Why no “176.4 Khz” for final rendering?
Don’t care about Aliasing?
I assume its because 192khz (48khz x 4) is a better alternative, given that 48khz captures more high end frequencies than 44.1khz, so if you’re going to go super high then 192khz is preferable. Not an opinion based on fact, just lazy deduction.
the standard is 44.1 Khz for music
“multiples” based oversampling or downsampling give the best result
Yeah I know CDs and a lot of music is 44.1 based on the fourier transform and using roughly double the audible range of human hearing plus a little bit for margin of error. 48khz is more common in recording as it is double 24khz and more accurately samples the supersonic frequencies and therefore favourable harmonics. Or something like that. At a 4x oversampling 192khz is preferable to 176.4khz.
If you’re only going to give low effort, contrarian responses to this discussion then why even ask?
I just give an idea to add in Renoise
and it’s justified I think
Convert 48 Khz to 44.1 Khz is a bad idea
If you don’t understand this,it’s your problem
OK then hot shot.
I would say that brighter people than either of us have never implemented it, so either it’s not as good as 192khz or you’re an undiscovered audio engineering genius and you need to run to the patent office as fast as your tall legs will carry you.
Instead of sending me a private message just ask your questions here. You ask:
“Have you ever resized a pic to a non multiple size?”
Is based on a false equivalence. Very high sample rates are used either when rendering plug ins to a final bounce, or when recording audio to ensure an extremely accurate representation. If you load into a sampler a sample recorded at 44.1khz rendering at anything higher is utterly pointless and you cant add information that wasn’t there to begin with.
You are really confused about when and where sample rates matter. Do some research yourself and educate yourself, then if you are sure your 176khz idea is solid, pitch it somewhere and make your fortune.
Ha. I give up. Maybe he can message TakTik and ask for 176.4khz rendering.
I’m sorry @Tall_TeQ it just does not make any sense unless you’re a dolphin (maybe you are, not judging !)
44.1kHz have roughly 2.7 times the resolution needed to properly render the highest frequency humans can hear (theoretically 20kHz, but in practice it’s 16kHz, and less as you get older)
The “staircase” effect or “aliasing” is largely a myth originating from a simplified representation of what digital conversion does to an analog signal. But, in the real world, even if you have the crappiest sounding AD/DA converter, the signal will be smoothed out… because it goes through analog (amplifiers, cables…) and physical (speakers, air molecules,…) objects that can’t physically instantly move from 0 to 1 (unless you have an infinite amount of energy)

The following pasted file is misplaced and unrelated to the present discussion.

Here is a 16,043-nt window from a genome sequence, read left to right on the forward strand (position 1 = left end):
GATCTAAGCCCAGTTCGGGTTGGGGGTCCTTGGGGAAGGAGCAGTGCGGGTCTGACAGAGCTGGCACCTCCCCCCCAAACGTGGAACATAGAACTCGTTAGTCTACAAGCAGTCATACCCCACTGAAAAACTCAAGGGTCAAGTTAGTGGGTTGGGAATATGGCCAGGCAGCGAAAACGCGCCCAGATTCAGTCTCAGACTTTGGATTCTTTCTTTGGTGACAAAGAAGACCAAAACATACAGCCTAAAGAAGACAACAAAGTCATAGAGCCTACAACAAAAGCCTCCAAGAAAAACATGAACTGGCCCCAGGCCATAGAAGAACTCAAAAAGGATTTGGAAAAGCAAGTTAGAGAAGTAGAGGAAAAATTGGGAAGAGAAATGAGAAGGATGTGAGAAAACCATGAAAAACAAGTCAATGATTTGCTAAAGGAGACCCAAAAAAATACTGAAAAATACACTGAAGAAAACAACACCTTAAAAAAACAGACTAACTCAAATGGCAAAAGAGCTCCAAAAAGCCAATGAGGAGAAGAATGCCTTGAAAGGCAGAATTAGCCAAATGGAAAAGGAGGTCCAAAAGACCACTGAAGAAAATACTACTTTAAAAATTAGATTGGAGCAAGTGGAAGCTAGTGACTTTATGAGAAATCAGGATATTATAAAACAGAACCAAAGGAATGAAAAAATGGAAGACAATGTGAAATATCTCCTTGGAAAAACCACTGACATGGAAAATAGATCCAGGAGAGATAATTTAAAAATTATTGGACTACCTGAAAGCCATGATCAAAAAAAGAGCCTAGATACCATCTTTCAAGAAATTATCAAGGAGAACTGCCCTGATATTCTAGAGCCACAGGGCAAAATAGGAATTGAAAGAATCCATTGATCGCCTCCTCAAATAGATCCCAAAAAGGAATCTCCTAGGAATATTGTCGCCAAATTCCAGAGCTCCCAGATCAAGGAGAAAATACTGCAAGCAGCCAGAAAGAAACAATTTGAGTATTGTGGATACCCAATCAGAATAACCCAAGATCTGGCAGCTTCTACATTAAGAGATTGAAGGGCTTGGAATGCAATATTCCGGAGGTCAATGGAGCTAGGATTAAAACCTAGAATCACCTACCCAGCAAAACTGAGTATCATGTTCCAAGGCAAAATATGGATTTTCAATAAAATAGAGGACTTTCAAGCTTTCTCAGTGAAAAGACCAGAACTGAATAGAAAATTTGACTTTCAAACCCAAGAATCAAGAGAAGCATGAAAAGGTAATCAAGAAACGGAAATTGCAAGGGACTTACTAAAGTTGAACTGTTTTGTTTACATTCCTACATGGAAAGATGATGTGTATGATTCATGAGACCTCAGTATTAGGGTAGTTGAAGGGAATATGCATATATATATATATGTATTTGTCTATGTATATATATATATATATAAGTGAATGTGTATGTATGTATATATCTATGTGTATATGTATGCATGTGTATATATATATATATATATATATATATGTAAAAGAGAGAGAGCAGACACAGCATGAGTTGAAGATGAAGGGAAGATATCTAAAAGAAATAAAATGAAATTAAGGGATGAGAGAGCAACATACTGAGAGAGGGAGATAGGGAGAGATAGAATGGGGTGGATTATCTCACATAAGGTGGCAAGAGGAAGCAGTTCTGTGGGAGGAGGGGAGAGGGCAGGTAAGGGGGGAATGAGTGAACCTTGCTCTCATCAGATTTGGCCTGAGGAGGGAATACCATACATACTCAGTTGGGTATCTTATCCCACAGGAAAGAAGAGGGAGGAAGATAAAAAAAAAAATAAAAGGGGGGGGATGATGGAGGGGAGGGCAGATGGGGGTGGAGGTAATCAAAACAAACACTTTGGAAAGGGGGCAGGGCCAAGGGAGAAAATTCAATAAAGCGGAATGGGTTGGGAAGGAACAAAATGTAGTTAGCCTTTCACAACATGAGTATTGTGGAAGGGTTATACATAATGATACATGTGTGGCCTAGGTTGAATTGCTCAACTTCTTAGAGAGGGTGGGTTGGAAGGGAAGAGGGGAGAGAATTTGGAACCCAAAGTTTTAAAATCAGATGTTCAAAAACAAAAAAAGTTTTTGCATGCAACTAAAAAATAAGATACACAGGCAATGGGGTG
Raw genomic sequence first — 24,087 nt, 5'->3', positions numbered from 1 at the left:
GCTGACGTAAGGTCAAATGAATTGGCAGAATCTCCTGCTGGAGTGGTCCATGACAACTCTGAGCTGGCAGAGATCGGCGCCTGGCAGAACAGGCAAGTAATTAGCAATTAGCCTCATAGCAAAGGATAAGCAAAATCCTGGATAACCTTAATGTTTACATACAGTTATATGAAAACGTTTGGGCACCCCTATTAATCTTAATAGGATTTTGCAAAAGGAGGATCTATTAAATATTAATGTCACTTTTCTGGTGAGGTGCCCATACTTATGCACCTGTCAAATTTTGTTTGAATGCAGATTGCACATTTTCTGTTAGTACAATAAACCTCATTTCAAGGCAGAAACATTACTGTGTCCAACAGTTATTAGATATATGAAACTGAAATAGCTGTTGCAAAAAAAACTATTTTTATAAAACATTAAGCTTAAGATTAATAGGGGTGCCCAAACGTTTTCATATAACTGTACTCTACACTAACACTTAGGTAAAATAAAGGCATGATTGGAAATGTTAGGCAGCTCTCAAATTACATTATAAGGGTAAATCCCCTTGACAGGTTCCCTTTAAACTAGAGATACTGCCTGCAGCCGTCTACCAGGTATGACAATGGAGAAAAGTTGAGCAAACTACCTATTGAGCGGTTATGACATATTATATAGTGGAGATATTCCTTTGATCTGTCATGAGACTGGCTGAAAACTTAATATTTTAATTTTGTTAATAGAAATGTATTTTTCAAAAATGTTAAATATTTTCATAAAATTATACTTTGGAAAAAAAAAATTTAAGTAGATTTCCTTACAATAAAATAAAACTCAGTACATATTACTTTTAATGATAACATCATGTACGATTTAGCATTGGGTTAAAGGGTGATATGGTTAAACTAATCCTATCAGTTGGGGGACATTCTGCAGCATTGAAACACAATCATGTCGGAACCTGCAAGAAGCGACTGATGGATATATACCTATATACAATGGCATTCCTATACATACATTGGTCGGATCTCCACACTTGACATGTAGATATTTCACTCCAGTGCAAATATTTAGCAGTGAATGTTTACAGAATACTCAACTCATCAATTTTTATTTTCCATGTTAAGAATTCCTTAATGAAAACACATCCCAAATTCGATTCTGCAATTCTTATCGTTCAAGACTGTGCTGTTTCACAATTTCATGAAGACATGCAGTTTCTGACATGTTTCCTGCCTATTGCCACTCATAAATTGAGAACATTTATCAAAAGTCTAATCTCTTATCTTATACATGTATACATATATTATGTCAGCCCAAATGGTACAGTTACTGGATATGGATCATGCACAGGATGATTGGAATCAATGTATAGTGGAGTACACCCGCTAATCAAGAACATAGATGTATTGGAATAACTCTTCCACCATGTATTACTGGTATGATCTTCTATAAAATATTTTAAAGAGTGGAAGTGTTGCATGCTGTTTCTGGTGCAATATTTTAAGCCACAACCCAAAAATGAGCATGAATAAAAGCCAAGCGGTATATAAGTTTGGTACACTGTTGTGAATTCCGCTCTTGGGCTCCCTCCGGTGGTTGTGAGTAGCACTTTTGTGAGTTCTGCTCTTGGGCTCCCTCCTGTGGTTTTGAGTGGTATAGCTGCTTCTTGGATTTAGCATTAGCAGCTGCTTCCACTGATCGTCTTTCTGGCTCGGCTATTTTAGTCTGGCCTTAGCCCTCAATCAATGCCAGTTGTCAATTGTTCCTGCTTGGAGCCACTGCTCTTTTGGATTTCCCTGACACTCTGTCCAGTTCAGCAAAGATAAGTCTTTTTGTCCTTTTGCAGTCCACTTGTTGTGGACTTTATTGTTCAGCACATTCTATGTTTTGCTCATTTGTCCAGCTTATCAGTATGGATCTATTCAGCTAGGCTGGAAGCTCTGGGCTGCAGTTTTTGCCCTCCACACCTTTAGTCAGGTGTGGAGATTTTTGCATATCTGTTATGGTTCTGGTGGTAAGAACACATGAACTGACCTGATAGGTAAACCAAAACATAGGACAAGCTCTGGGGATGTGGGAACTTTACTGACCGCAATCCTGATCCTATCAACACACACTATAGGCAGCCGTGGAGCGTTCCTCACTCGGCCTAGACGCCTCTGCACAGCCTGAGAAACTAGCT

However, there is ONE instance where super high sample rate do make sense : sound design. If you want to manipulate super high-pitch sounds to slow them down to human hearing range… you can benefit from 96kHz samples, assuming you have recording equipment capable at handling such frequencies.
Also, this is not an opinion, this is science. Look it up, there are PLENTY of very in-depth articles on the subject.
Maybe you do have good reasons to need 176kHz (like the sound design example I gave you) but as far as quality goes… it won’t improve anything (at best, your dog might notice… but I don’t think it cares).
I work with 88,2 Khz in Renoise
For the mastering,I want to Multiply by two
You think you have reason
I think I have reason
No need to discuss more
TakTik will make his choice
Maybe using none multiple value for rendering can make the sound more “Liquid”…in effect
what a strange post.
Maybe someone wants to contact aliens…
The industry standard in professional mastering studios is 96 kHz, even if it’s not a multiple of 44.1. All rates above is nonsense because no speaker or headphone out there can play such high frequencies.
And 44.1 kHz even is more and more outdatet nowadays, because this was especially set for audio CDs and the Red Book standard for CD pressings. And CDs are also outdated nowadays. More and more things will go for 48 kHz in near future. For example, standard for DVD audio is 48 kHz.